Point Lookout: a free weekly publication of Chaco Canyon Consulting
Volume 6, Issue 38;   September 20, 2006: When You Think Your Boss Is Incompetent

When You Think Your Boss Is Incompetent

by

After the boss commits even a few enormous blunders, some of us conclude that he or she is just incompetent. We begin to worry whether our careers are safe, whether the company is safe, or whether to start looking for another job. Beyond worrying, what else can we do?

Let's say, hypothetically, that your latest project has just crashed in flames because your boss forgot to sign off on the extension for the 15 contractors who were staffing it, and they got reassigned. You can get them back in three weeks, but you'll never meet the deadline now. You've just about had it, and you've decided that your boss is totally incompetent.

Seafood stew

Seafood stew. Photo courtesy National Diabetes Education Program of the US National Institues of Health.

Maybe. Maybe not.

All you really know is that your boss's performance has been pretty dismal. Incompetence is just one possible explanation. For instance, your boss might be distracted by problems at home — a sick parent or child, a death, a troubled marriage, substance abuse, or identity theft, to name just a few possibilities.

As subordinates, we rarely have enough data to support any diagnosis of the causes of our bosses' poor performance. Without such data, attributing the cause of the problem to someone's character or lack of talent could be an example of a common mistake called the Fundamental Attribution Error.

A more constructive approach focuses on dealing with the consequences of your boss's performance. Here are some insights and steps you can take that might make your life better despite the situation.

Worry is not a strategy
Some very popular but ineffective tactics include stewing about the situation, griping with co-workers, or carrying the problem home to those you love.
While these choices provide emotional support, they aren't likely to solve the problem. Search for something that can lead to a positive outcome.
Recognize that your organization tolerates substandard performance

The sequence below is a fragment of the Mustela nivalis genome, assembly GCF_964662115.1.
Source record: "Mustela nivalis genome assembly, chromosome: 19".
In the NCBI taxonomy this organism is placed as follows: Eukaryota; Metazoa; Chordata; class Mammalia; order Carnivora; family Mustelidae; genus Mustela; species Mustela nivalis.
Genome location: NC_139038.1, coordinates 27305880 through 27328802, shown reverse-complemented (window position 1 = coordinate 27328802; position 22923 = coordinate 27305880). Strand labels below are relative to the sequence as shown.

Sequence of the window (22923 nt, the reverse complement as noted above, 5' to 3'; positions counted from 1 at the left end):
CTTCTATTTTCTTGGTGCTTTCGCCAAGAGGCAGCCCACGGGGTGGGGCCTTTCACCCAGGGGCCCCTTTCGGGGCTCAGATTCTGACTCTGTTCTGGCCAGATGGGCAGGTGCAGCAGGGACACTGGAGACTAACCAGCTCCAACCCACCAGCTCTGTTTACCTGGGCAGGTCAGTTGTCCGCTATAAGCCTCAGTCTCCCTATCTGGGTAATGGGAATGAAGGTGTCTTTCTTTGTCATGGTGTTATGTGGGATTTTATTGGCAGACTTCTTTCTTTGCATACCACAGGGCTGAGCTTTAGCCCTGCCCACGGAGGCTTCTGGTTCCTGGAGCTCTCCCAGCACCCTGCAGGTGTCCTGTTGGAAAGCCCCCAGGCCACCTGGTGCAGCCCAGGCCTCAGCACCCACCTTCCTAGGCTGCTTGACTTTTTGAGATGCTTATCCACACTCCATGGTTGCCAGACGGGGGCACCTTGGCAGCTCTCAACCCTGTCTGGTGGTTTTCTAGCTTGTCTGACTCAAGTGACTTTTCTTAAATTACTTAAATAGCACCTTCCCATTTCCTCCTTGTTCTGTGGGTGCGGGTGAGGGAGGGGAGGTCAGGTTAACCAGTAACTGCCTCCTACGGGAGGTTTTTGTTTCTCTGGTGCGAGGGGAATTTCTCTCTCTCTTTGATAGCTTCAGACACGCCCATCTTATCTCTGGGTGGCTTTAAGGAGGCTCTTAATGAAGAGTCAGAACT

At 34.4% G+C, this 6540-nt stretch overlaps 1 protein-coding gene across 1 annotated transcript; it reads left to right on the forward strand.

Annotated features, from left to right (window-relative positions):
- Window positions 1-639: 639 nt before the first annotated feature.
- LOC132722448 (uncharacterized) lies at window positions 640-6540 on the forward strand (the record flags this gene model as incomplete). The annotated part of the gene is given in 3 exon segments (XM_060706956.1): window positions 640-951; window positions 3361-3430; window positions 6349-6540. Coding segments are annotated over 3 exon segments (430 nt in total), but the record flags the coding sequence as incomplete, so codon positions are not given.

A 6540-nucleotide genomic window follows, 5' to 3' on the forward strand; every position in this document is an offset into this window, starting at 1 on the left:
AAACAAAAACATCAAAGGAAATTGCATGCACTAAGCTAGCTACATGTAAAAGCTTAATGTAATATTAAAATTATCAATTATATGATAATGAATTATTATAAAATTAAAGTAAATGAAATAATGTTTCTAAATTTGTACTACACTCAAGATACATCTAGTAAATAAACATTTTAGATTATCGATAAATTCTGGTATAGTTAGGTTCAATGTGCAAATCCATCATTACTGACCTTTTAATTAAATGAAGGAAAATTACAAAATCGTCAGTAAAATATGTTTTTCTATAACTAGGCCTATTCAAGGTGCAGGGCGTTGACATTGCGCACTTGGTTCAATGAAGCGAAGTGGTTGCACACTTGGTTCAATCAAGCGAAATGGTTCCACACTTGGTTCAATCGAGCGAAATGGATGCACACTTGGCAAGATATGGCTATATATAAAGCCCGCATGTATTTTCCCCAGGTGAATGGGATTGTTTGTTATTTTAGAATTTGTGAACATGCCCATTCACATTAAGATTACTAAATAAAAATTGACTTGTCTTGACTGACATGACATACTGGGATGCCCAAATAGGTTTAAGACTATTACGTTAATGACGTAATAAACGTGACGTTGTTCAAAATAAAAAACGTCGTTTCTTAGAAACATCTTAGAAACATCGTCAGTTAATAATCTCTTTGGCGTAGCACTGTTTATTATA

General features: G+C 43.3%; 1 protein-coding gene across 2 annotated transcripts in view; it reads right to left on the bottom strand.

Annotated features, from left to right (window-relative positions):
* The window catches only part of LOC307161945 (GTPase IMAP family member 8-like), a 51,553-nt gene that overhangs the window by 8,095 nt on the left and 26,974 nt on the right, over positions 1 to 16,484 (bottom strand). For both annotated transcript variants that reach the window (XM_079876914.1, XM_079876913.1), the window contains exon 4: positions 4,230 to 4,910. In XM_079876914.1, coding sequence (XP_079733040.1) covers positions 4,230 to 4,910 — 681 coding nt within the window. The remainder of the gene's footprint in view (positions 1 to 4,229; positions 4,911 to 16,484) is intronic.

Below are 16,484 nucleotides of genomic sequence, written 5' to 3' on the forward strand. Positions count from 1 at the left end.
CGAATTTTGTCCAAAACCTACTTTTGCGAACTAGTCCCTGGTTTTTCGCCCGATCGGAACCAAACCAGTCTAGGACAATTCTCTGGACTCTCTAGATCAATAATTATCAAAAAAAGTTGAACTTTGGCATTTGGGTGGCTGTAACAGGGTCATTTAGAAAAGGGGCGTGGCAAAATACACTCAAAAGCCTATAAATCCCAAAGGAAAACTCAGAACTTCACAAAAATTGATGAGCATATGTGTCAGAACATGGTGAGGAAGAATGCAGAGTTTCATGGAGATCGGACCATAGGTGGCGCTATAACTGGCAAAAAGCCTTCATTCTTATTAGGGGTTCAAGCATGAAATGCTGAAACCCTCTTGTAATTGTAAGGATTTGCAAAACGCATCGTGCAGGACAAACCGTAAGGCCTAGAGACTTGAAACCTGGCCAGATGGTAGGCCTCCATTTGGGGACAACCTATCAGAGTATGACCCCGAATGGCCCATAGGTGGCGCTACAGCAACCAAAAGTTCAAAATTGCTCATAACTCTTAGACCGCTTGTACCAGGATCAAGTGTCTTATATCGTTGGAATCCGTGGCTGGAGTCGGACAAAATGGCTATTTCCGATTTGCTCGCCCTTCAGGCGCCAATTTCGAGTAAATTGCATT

Probably you've encountered substandard performance elsewhere in the organization, but it didn't bother you because you were less directly affected.
Since you'll probably bump into substandard performance again, transferring to some other part of the organization is a questionable strategy.
Fish or cut bait
As subordinates, we rarely
have enough data to support
any diagnosis of the causes of
our bosses' poor performance
If you're considering a move, make a decision. Move or don't move, but make a decision.
Sometimes decisions are difficult. Figure out how much time you need. Delaying beyond that is probably a symptom of avoidance rather than evidence of difficulty.
Embrace your choice
If you decide to leave, make leaving a priority. Conduct a disciplined job search, the way you would if you lost your job.
If you decide to stay, commit to staying. Formulate strategies and tactics for safeguarding your career and maintaining your happiness despite your boss's performance.
Plan for Reality
When you estimate effort and duration for task assignments, allow for your boss's performance. Scale back expectations of the capability you can deliver.
You can avoid frustration by anticipating trouble. To some this will feel like giving up, but it's just accepting Reality. Manage the risk.

Your boss's poor performance is your boss's problem. What it does to you is your problem. You'll probably do better if you work your own problem. Go to top Top  Next issue: Assumptions and the Johari Window: Part I  Next Issue

For more on distinguishing which issues are yours and which issues belong to others, see "Stay in Your Own Hula Hoop," Point Lookout for June 27, 2001.

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See also Workplace Politics and Managing Your Boss for more related articles.

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Dogs make great teammates. It's in their constitutions. We can learn a lot from dogs about being good teammates. Available here and by RSS on April 26.
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